Step 4 is the most crucial step of them all as it’s where your personalization strategy will begin to take shape. There are now an abundance of on-site messaging tools including embedded forms, pop-ups, overlays and sticky bars, which means it’s up to you to find the one that will fit the message you’re trying to convey.

For example, a navigational campaign on the homepage could be implemented with a sticky top bar. A time-bound promotion would then enable a countdown timer to be installed on the top bar to instill urgency. Likewise, If the goal was to minimize product page abandonment, implementing real-time social proof like social media likes, reviews, or testimonial videos could help to begin building trust.

There is no one size fits all personalization campaign as each strategy is bespoke and will be tailored to individual KPIs that are designed to achieve set objectives.

However there are best practices to follow that will make the setup of your personalization strategies easier. One is the 6-W framework:

  • Why: This question should already be answered by the set goals and objectives of the campaign. 
  • Who: This is the customer segment that will be targeted with the personalized campaign.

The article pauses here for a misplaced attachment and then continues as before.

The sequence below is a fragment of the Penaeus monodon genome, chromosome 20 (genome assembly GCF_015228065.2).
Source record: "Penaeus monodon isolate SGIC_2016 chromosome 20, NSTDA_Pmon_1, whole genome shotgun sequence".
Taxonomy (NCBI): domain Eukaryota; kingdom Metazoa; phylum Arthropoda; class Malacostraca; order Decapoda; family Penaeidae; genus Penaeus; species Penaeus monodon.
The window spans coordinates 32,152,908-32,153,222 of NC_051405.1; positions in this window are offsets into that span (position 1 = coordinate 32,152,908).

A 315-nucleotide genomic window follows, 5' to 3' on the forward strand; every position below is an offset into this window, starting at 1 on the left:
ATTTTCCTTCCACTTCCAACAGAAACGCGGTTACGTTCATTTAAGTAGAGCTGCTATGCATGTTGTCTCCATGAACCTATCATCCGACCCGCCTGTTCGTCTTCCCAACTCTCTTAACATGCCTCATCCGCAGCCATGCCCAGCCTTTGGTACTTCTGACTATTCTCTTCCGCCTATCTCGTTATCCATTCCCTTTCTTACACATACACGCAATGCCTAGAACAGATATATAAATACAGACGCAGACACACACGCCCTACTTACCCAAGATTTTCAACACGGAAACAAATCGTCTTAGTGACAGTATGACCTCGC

• What: What is the campaign about? i.e a flash sale or offer.
  • When: The timeframe in which your campaign runs and ends.
  • Where: On which channel will it be running? i.e if it’s the website, which pages will it appear across? 
  • How often: The frequency in which your customers will see the campaign during their sessions.

Step 5: Test, Measure and Optimize

Once your personalization strategy is deployed, it’s time to measure that it’s working and generating ROI (return on investment). To do this, you’ll need to run various tests such as A/B testing or multivariate testing to get an in-depth understanding of your personalized campaigns.

Data-driven approaches to personalization strategies which help you to quickly identify which campaigns are valuable and scalable, and which need closing or tweaking.

In Summary

Personalization strategies are a tool used by a plethora of online brands because they help to create relevant experiences capable of building solid loyal customer bases, and boosting revenue. Now that you have your own strategy outlined, it’s time to take advantage of personalization and use it to grow your business.